|Kansas City Red|
|Arthur Lee Stevenson|
May 7, 1926|
Drew, Mississippi, United States
|Died||May 7, 1991(aged 65)|
|Blues musician, nightclub owner-manager|
|Labels||Earwig, JSP, P-Vine|
|Robert Nighthawk, David "Honeyboy" Edwards, Earl Hooker, Floyd Jones, Joe Carter, Big Walter Horton, Big John Wrencher|
Arthur Lee Stevenson (May 7, 1926 - May 7, 1991), known as Kansas City Red, was an American blues drummer and vocalist who played a major role in the development of urban blues. He performed and recorded with many notable blues artists, such as David "Honeyboy" Edwards, Robert Nighthawk, Sunnyland Slim, and Walter Horton.
Stevenson was born in Drew, Mississippi. After he was rejected for military service in 1942, he took a brief trip to Kansas City and became known Kansas City Red. David "Honeyboy" Edwards was his first musical influence. He started following Robert Nighthawk in the early 1940s, and when Nighthawk's drummer was ill and unable to play a gig, Red offered to fill in, even though he had never played drums. He was Nighthawk's drummer until around 1946. Nighthawk recorded Red's song "The Moon Is Rising". Red became part of Sonny Boy Williamson II's inner circle, playing on the famed King Biscuit radio show in Helena, Arkansas. He had brushes with the law and trouble with women and jealous boyfriends in the South and in California before moving to southern Illinois.
He moved to Chicago in the 1950s and was a regular performer in Chicago blues clubs, playing with Johnny Shines, Walter Horton, Sunnyland Slim,Earl Hooker, Blind John Davis, Johnny "Man" Young, Robert Lockwood, Jr., Eddie Taylor, Floyd Jones, and Elmore James, among others. He briefly played with Honeyboy Edwards, and in the 1950s he formed a band with Earl Hooker. He led his own bands, including one in which Jimmy Reed gained some early professional experience. He owned and operated well-known clubs on Chicago's West Side, such as the Boola Boola, the Shangri-La, and the Club Reno.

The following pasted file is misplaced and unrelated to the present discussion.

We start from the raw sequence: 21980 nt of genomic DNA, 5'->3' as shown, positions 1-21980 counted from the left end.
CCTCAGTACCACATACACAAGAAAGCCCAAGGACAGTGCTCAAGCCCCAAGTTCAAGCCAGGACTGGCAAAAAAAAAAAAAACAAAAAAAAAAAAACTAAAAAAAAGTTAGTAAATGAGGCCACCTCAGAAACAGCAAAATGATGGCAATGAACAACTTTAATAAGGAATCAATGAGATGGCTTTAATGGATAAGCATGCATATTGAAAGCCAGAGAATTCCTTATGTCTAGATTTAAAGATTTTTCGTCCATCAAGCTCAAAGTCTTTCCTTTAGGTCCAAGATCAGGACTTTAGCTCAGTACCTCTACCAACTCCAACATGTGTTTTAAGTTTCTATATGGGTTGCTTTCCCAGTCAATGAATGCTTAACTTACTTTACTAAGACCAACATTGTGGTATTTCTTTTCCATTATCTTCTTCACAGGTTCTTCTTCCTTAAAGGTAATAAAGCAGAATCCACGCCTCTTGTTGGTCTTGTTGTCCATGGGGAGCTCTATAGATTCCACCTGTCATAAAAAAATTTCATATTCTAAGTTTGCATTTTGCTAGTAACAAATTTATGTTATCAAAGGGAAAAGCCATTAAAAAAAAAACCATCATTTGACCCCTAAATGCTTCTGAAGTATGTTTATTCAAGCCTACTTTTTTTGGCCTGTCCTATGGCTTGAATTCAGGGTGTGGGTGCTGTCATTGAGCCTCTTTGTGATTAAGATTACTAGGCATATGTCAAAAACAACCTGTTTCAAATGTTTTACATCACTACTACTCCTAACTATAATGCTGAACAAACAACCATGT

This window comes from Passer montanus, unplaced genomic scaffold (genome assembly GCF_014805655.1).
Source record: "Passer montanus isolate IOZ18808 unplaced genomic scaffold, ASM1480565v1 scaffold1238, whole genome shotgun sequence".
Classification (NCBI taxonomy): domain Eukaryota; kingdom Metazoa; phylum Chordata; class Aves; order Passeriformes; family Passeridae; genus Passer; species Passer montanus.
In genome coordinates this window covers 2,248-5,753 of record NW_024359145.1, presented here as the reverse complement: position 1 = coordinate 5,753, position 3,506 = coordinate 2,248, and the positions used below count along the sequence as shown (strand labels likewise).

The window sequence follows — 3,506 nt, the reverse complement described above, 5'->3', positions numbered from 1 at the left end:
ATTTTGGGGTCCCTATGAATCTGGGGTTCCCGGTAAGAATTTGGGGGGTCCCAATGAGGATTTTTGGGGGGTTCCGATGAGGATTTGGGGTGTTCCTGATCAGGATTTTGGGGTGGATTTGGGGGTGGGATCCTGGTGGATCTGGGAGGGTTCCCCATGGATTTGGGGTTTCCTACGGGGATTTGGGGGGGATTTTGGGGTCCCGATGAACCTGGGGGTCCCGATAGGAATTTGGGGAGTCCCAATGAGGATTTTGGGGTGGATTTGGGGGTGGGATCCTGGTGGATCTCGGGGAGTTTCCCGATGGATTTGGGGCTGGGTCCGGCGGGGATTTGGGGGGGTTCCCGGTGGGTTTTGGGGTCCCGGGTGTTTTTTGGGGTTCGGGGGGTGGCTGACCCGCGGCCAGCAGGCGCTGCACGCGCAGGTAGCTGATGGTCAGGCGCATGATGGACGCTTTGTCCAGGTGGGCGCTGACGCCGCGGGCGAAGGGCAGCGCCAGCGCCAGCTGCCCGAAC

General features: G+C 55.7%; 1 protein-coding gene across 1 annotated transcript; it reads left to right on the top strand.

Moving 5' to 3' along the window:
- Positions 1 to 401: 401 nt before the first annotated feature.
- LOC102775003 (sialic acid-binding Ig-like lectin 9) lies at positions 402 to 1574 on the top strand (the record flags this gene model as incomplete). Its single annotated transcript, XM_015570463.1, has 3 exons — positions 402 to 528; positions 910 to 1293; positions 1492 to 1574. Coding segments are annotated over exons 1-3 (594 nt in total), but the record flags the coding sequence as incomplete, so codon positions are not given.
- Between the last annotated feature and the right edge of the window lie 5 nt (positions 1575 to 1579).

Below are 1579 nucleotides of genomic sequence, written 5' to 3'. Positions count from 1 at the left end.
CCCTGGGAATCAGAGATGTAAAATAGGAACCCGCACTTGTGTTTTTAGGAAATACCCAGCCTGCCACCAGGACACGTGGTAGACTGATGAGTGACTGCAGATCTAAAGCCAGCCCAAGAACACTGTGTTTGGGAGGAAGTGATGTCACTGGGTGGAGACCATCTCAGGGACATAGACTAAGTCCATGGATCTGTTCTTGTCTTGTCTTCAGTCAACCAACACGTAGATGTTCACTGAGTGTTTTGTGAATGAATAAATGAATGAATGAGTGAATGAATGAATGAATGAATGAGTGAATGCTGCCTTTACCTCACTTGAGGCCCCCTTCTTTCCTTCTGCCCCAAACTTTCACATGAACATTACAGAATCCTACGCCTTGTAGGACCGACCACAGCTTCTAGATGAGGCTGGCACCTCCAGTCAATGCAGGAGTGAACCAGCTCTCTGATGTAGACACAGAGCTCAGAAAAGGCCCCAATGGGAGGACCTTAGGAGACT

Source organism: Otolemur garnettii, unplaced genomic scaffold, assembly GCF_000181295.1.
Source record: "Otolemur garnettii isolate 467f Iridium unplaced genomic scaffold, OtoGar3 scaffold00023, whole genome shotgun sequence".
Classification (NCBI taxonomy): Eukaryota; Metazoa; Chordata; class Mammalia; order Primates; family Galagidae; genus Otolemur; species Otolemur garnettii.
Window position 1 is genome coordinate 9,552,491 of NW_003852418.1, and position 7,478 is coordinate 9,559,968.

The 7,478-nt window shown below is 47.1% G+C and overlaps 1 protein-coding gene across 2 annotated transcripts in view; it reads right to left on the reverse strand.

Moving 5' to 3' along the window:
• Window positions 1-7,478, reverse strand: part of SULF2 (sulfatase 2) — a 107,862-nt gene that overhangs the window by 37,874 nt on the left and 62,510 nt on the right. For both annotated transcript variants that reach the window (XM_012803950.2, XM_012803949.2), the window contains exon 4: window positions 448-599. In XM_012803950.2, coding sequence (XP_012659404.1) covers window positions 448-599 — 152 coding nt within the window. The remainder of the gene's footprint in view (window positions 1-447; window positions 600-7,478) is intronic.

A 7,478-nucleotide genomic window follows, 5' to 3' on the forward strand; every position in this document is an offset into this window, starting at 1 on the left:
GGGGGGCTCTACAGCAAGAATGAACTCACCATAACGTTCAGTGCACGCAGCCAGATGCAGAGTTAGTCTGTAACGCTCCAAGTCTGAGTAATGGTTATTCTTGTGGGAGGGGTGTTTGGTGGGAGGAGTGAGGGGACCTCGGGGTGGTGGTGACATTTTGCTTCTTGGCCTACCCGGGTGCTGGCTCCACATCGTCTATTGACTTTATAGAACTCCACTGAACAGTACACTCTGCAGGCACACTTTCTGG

Red's music career lasted more than 40 years. The blues reviewer David Whiteis wrote that Red's vulnerable personality likely prevented his career from breaking out of the local circuit. According to Whiteas, Red was known to openly weep when he sang "I Am a Prisoner", a song he wrote about the time he spent in jail in 1980. However, Whiteis stated that Red "played a major role in transforming the blues from a southern tradition to a forward-looking urban form." Whiteis described his drumming style as "one of the most identifiable in Chicago Blues, 'busy and eccentric... punctuated by cymbal crashes" and controlled in with drum rolls. His signature solo, "Freedom Train", was marked by explosive drumming unanticipated in the middle of a slow blues shuffle. Whiteis wrote that Red's "legacy transcend[ed] his musical contributions" by virtue of his owning various clubs, his encouragement of artists and listeners from diverse backgrounds, and his "warm and amiable" style as emcee of his ongoing jam sessions in numerous clubs, including B.L.U.E.S. and the V and J Lounge, which were attended by musicians and fans from throughout Chicago.
|Old Friends Together for the First Time||Kansas City Red, David "Honeyboy" Edwards, Sunnyland Slim, Floyd Jones||Earwig||1981
Kansas City Red is the vocalist on "I'm a Prisoner", "Freedom Train", and "Lightning Struck the Poor House"
|Original Chicago Blues||Kansas City Red||P-Vine Records,JSP Records||1982
Kansas City Red is the vocalist on six of the nine tracks, also featuring Eddie Taylor and Big John Wrencher
|Earwig Anniversary Sampler||Various artists||Earwig||1995
Kansas City Red is the vocalist on "Lightnin' Struck the Poor House"